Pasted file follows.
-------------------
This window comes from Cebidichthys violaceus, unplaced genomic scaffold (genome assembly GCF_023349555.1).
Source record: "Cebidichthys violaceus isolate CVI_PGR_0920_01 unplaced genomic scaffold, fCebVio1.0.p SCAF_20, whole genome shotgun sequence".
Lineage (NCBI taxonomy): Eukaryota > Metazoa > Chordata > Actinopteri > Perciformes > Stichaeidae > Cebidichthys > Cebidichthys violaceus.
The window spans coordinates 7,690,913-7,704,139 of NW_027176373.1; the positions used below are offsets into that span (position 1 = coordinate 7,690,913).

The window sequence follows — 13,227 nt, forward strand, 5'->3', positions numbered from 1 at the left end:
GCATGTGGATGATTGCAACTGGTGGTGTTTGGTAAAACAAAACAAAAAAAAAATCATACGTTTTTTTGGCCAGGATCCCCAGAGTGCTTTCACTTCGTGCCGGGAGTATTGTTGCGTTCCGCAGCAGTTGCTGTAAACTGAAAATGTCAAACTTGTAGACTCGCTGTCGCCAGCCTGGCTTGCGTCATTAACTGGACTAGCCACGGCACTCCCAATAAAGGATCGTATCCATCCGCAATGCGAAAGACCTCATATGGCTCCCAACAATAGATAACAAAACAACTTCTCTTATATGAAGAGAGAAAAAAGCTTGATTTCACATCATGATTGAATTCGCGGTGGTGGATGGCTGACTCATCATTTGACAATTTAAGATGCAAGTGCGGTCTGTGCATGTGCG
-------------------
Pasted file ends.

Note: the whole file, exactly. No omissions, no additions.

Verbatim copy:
This window comes from Cebidichthys violaceus, unplaced genomic scaffold (genome assembly GCF_023349555.1).
Source record: "Cebidichthys violaceus isolate CVI_PGR_0920_01 unplaced genomic scaffold, fCebVio1.0.p SCAF_20, whole genome shotgun sequence".
Lineage (NCBI taxonomy): Eukaryota > Metazoa > Chordata > Actinopteri > Perciformes > Stichaeidae > Cebidichthys > Cebidichthys violaceus.
The window spans coordinates 7,690,913-7,704,139 of NW_027176373.1; the positions used below are offsets into that span (position 1 = coordinate 7,690,913).

The window sequence follows — 13,227 nt, forward strand, 5'->3', positions numbered from 1 at the left end:
GCATGTGGATGATTGCAACTGGTGGTGTTTGGTAAAACAAAACAAAAAAAAAATCATACGTTTTTTTGGCCAGGATCCCCAGAGTGCTTTCACTTCGTGCCGGGAGTATTGTTGCGTTCCGCAGCAGTTGCTGTAAACTGAAAATGTCAAACTTGTAGACTCGCTGTCGCCAGCCTGGCTTGCGTCATTAACTGGACTAGCCACGGCACTCCCAATAAAGGATCGTATCCATCCGCAATGCGAAAGACCTCATATGGCTCCCAACAATAGATAACAAAACAACTTCTCTTATATGAAGAGAGAAAAAAGCTTGATTTCACATCATGATTGAATTCGCGGTGGTGGATGGCTGACTCATCATTTGACAATTTAAGATGCAAGTGCGGTCTGTGCATGTGCG